CAN a diesel-engined car seriously qualify for the executive class? Diesels are rattly at start-up and tickover. They are fairly lethargic under acceleration. If you are careless at a filling station the pong of diesel fuel can stay on your person or clothing for hours. And diesel fuel is a ludicrous price in this country.
However, the answer to the original question is yes, especially if you think either of a large-capacity unblown diesel engine or a turbocharged design. The turbo releases the performance unable to get out of most unblown diesels.
Mercedes makes what are regarded by many people as the top unblown diesels, engines which can easily last towards the 200,000-mile mark. Peugeot and Citroen share well-regarded diesel designs in the under two-litre class, while Renault has the advantage of 2.2-litre power, one size up.
The French are keen on turbo diesels, thanks partly to their government's more enlightened attitude to diesel fuel taxation. The Citroen XM in turbo diesel form is a splendid long-legged autoroute car, and so are the Renault Safrane and Peugeot 605.
Germany has recently produced two excellent and advanced turbo diesels. BMW fits a 2.5-litre unit to its own cars, as well as supplying it to Vauxhall for the Omega, and Land Rover for individual models in the Discovery and Range Rover catalogues.
Audi's 150bhp TDI combines strong performance with notably good economy. Volvo takes some of its turbo diesel engines from that source, and has a particularly strong turbo diesel 850 saloon and estate. Volkswagen offers its biggest model, the Passat, with a turbo diesel engine bearing the Umwelt (or environment) name.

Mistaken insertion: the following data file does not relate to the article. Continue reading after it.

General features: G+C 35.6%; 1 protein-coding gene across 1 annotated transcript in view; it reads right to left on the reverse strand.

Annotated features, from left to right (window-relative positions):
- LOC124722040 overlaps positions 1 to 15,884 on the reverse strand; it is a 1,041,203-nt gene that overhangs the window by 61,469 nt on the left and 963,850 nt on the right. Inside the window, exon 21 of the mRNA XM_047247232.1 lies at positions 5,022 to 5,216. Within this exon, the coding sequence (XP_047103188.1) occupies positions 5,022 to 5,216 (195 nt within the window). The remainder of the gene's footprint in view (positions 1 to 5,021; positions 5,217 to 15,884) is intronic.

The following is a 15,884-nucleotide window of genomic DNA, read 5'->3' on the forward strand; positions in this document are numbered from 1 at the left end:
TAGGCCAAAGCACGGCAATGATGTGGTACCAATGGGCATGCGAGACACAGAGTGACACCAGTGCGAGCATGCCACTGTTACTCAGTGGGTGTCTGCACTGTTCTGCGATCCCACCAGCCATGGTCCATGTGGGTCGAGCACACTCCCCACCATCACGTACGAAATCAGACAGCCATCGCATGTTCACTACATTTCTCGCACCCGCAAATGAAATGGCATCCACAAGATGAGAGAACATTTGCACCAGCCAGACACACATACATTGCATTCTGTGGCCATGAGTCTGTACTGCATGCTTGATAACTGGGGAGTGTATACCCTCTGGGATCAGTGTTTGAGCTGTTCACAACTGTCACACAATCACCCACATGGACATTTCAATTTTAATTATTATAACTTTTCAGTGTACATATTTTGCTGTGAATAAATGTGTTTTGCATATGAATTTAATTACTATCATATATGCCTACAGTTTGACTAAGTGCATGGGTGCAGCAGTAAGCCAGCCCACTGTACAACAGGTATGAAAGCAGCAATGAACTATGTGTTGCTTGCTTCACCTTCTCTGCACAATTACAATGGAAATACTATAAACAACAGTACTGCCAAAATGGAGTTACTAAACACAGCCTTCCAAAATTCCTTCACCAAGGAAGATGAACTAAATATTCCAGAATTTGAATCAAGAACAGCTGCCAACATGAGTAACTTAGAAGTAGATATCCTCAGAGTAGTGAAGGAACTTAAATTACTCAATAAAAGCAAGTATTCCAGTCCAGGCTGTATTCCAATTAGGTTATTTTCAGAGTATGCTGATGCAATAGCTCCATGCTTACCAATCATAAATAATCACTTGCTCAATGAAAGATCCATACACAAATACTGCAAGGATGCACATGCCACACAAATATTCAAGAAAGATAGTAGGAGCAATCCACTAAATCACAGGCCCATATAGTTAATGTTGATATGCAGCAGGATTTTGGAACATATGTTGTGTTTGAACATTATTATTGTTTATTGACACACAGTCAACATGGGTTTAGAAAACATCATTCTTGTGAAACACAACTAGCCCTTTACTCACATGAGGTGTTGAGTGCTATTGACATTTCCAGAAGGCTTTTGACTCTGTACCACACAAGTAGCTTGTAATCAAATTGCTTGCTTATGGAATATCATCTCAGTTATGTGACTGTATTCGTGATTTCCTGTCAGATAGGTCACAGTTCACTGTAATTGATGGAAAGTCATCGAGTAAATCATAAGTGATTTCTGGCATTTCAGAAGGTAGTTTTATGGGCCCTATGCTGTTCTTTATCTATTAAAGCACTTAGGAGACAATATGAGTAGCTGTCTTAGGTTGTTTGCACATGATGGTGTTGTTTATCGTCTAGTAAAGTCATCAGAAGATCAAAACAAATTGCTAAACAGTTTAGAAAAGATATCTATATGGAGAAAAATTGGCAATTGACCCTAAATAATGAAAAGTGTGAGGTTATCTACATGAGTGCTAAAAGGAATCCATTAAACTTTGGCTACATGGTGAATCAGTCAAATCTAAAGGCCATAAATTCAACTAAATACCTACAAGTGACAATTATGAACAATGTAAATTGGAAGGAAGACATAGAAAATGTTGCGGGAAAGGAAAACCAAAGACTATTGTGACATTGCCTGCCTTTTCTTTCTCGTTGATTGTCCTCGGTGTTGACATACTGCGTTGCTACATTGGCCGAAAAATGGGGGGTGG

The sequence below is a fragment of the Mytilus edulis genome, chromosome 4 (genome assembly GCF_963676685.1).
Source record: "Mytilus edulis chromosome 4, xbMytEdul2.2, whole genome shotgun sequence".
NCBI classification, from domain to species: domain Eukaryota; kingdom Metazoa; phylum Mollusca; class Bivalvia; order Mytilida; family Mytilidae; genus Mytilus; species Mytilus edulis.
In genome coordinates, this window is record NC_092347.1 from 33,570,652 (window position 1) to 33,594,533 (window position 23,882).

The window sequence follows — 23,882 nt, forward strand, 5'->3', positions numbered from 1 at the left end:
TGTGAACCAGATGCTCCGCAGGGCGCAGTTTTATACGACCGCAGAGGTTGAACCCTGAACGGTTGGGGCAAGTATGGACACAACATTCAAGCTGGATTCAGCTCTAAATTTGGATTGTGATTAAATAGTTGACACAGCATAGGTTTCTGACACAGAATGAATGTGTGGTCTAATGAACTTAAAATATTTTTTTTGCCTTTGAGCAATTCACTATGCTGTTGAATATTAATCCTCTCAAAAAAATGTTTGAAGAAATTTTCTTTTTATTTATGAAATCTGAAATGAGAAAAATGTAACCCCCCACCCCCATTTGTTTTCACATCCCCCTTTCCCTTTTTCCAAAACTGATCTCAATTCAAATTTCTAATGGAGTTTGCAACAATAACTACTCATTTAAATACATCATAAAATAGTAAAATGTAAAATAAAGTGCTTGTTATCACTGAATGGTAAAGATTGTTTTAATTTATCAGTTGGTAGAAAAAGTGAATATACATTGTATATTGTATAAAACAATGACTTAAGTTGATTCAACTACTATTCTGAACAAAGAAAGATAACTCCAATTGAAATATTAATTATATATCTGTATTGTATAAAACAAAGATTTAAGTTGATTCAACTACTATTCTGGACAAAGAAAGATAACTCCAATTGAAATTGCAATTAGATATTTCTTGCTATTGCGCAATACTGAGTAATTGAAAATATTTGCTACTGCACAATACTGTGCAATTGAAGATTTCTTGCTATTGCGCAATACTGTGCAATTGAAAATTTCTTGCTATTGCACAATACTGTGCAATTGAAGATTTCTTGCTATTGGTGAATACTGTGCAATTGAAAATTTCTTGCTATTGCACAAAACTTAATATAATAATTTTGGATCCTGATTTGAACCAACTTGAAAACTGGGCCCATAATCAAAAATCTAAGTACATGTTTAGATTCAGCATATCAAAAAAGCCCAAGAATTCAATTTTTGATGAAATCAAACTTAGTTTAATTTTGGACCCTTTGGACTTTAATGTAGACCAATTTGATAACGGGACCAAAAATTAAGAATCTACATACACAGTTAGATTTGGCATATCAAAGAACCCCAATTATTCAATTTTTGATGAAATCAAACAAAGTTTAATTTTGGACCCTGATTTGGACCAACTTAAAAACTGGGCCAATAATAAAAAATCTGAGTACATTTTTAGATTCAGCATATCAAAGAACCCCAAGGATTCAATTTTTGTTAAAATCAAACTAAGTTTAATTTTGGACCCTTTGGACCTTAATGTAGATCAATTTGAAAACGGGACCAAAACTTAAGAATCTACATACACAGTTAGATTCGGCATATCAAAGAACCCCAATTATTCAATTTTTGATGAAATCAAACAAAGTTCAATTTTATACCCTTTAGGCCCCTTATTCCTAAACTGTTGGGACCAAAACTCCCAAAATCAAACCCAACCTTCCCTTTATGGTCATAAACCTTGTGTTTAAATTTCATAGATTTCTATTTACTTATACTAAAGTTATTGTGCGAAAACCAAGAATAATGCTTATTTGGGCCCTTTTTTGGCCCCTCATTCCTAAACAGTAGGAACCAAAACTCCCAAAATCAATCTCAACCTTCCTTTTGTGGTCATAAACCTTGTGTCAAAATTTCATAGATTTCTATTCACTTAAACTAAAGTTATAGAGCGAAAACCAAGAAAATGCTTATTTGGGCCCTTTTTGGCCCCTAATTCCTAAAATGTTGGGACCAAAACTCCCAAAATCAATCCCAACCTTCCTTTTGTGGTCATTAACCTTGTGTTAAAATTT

At the top end of the Carina range, Toyota makes great play with the fuel economy of its lean-burn petrol engines, but there is a turbo diesel Carina too. Of the other Japanese manufacturers, Honda rather grudgingly fits the two-litre Rover turbo diesel to the Accord because of British and European enthusiasms it hardly shares, and Nissan slips in a diesel Primera, but the rest leave diesels to 4x4s and MPVs, or ignore them altogether.
Rover's well-designed two-litre turbo diesel, especially in the 600 and 800, is marketed in the heart of executive car territory. Ford threads turbo diesel options through the Mondeo and Scorpio ranges.
One curiosity about turbo diesel engines is that they go well with some manufacturers' automatic transmissions. The almost inevitable slight turbo lag seems to mask any delayed kick-down response from the automatic box, and vice versa.
You can expect pretty good cruising speed fuel returns from a turbo diesel, but anybody who regularly uses the massive mid-range torque to get maximum acceleration should be prepared to see the fuel bills climb. RF